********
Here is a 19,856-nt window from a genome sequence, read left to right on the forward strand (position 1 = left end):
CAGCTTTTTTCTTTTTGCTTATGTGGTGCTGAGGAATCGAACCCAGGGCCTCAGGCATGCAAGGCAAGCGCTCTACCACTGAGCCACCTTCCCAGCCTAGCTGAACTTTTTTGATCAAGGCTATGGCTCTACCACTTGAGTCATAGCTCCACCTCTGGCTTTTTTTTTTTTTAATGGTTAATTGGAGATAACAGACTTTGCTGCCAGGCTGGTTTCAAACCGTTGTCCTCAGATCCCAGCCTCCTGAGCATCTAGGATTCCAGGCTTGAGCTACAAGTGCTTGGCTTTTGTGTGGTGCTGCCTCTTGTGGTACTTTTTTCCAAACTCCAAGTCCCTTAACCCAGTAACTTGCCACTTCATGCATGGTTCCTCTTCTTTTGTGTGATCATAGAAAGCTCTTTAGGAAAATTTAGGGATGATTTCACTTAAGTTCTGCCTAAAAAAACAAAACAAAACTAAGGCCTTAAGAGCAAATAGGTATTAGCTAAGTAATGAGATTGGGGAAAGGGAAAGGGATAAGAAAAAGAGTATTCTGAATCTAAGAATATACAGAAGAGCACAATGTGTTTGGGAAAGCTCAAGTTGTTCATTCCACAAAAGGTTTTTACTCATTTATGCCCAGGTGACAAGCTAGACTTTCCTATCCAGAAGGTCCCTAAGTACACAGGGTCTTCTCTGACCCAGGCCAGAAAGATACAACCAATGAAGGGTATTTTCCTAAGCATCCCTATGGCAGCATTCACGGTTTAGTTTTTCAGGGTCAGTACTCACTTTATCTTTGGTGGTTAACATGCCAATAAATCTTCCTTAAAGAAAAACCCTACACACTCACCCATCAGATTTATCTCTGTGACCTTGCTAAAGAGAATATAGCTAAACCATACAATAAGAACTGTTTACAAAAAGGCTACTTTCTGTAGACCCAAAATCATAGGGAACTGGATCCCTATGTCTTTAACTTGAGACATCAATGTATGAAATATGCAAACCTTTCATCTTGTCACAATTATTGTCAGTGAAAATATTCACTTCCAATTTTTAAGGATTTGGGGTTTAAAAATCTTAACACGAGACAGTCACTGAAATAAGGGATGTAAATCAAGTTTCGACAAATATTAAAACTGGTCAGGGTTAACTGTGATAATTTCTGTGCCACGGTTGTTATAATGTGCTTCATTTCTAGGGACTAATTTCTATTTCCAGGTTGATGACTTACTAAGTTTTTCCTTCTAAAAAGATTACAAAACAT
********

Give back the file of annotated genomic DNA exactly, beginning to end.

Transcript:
Here is a 19,856-nt window from a genome sequence, read left to right on the forward strand (position 1 = left end):
CAGCTTTTTTCTTTTTGCTTATGTGGTGCTGAGGAATCGAACCCAGGGCCTCAGGCATGCAAGGCAAGCGCTCTACCACTGAGCCACCTTCCCAGCCTAGCTGAACTTTTTTGATCAAGGCTATGGCTCTACCACTTGAGTCATAGCTCCACCTCTGGCTTTTTTTTTTTTTAATGGTTAATTGGAGATAACAGACTTTGCTGCCAGGCTGGTTTCAAACCGTTGTCCTCAGATCCCAGCCTCCTGAGCATCTAGGATTCCAGGCTTGAGCTACAAGTGCTTGGCTTTTGTGTGGTGCTGCCTCTTGTGGTACTTTTTTCCAAACTCCAAGTCCCTTAACCCAGTAACTTGCCACTTCATGCATGGTTCCTCTTCTTTTGTGTGATCATAGAAAGCTCTTTAGGAAAATTTAGGGATGATTTCACTTAAGTTCTGCCTAAAAAAACAAAACAAAACTAAGGCCTTAAGAGCAAATAGGTATTAGCTAAGTAATGAGATTGGGGAAAGGGAAAGGGATAAGAAAAAGAGTATTCTGAATCTAAGAATATACAGAAGAGCACAATGTGTTTGGGAAAGCTCAAGTTGTTCATTCCACAAAAGGTTTTTACTCATTTATGCCCAGGTGACAAGCTAGACTTTCCTATCCAGAAGGTCCCTAAGTACACAGGGTCTTCTCTGACCCAGGCCAGAAAGATACAACCAATGAAGGGTATTTTCCTAAGCATCCCTATGGCAGCATTCACGGTTTAGTTTTTCAGGGTCAGTACTCACTTTATCTTTGGTGGTTAACATGCCAATAAATCTTCCTTAAAGAAAAACCCTACACACTCACCCATCAGATTTATCTCTGTGACCTTGCTAAAGAGAATATAGCTAAACCATACAATAAGAACTGTTTACAAAAAGGCTACTTTCTGTAGACCCAAAATCATAGGGAACTGGATCCCTATGTCTTTAACTTGAGACATCAATGTATGAAATATGCAAACCTTTCATCTTGTCACAATTATTGTCAGTGAAAATATTCACTTCCAATTTTTAAGGATTTGGGGTTTAAAAATCTTAACACGAGACAGTCACTGAAATAAGGGATGTAAATCAAGTTTCGACAAATATTAAAACTGGTCAGGGTTAACTGTGATAATTTCTGTGCCACGGTTGTTATAATGTGCTTCATTTCTAGGGACTAATTTCTATTTCCAGGTTGATGACTTACTAAGTTTTTCCTTCTAAAAAGATTACAAAACAT